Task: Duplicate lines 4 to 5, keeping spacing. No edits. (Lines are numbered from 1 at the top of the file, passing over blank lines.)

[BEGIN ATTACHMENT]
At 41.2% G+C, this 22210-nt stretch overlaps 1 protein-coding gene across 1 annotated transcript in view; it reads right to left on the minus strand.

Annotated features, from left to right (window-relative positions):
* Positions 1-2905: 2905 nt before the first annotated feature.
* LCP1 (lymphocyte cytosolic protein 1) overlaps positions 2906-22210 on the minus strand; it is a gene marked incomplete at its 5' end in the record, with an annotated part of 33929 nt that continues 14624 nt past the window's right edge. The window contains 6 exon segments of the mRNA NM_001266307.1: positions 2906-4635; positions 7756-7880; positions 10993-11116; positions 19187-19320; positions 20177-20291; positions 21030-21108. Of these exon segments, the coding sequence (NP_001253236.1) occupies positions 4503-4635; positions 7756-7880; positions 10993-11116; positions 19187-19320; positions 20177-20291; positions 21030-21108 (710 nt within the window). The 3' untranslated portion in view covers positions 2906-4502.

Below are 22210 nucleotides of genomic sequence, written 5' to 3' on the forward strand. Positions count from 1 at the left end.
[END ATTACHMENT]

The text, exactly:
* LCP1 (lymphocyte cytosolic protein 1) overlaps positions 2906-22210 on the minus strand; it is a gene marked incomplete at its 5' end in the record, with an annotated part of 33929 nt that continues 14624 nt past the window's right edge. The window contains 6 exon segments of the mRNA NM_001266307.1: positions 2906-4635; positions 7756-7880; positions 10993-11116; positions 19187-19320; positions 20177-20291; positions 21030-21108. Of these exon segments, the coding sequence (NP_001253236.1) occupies positions 4503-4635; positions 7756-7880; positions 10993-11116; positions 19187-19320; positions 20177-20291; positions 21030-21108 (710 nt within the window). The 3' untranslated portion in view covers positions 2906-4502.

Below are 22210 nucleotides of genomic sequence, written 5' to 3' on the forward strand. Positions count from 1 at the left end.